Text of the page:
I've wondered how she was able to handle death so well, she wasn't religious and didn't have any meditation practices I knew about. It was just the opposite for my father who appeared terrified the day before his final surgery, though he was much younger, 58. Her psychological background and social work with adults and adolescents needing help probably gave her great training in dealing with high stress situations; how to stay calm when everything breaks down.
She told Linda that she wouldn't be alive past August, but she didn't communicate anything like that to me or my brothers always staying upbeat, she delayed communicating her condition to them until I insisted. She seemed concerned that her death not be an inconvenience to anyone, that consideration always makes me sad when I think about it.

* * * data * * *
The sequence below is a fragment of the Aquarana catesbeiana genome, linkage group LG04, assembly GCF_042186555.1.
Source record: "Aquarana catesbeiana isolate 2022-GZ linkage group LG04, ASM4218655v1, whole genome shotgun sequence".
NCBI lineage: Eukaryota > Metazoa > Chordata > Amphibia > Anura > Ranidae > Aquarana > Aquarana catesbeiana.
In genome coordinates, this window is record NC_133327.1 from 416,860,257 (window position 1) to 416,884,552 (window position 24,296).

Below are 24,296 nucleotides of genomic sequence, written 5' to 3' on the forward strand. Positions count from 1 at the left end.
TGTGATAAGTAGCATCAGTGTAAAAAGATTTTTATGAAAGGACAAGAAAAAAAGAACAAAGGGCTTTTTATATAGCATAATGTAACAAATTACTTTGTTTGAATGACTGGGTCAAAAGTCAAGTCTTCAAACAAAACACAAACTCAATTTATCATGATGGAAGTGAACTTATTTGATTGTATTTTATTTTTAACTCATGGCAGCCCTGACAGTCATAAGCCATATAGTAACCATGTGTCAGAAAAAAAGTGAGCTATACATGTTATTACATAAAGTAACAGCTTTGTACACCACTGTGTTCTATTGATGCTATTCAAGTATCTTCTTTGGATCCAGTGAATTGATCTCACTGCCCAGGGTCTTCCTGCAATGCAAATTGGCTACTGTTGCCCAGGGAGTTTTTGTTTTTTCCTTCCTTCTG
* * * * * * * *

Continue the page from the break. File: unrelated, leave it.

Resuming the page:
Around August 9th I had the urge to hear a song called Sunday Morning originally performed by Nico and the Velvet Underground. I knew it well, from the inside out having mixed a cover of it by HuDost about six years ago. I listened to their version then got the V.U. version and had both versions on regular rotation; no idea why, at the time, that song came up. Sue permanently left her body on a Sunday morning. I felt ripped wide open but kept it together to get into my floatation tank to send her prayers and love. At times I went into moments of intense weeping and grief before remembering that I was there to help her with the transition and that sadness didn't help at all. I did feel moments of contact, at one point I thought I received a communication from her that she was doing all right. Clearly, that could have been imaginary wishful thinking though it does seems consistent with how she approached death and other subsequent indications. I've been doing the practice of attempting contact and reading every night from the American Book of the Dead which maps out the 49 Chamber bardo voyage. I suspect the readings help me more than they do her, it feels good to do that for her, the least I could do for the blessed one who brought me into the world.
Saturday, September 26, 2020
Play for me, I play for free, I play the whole night long
Monday, August 24, 2020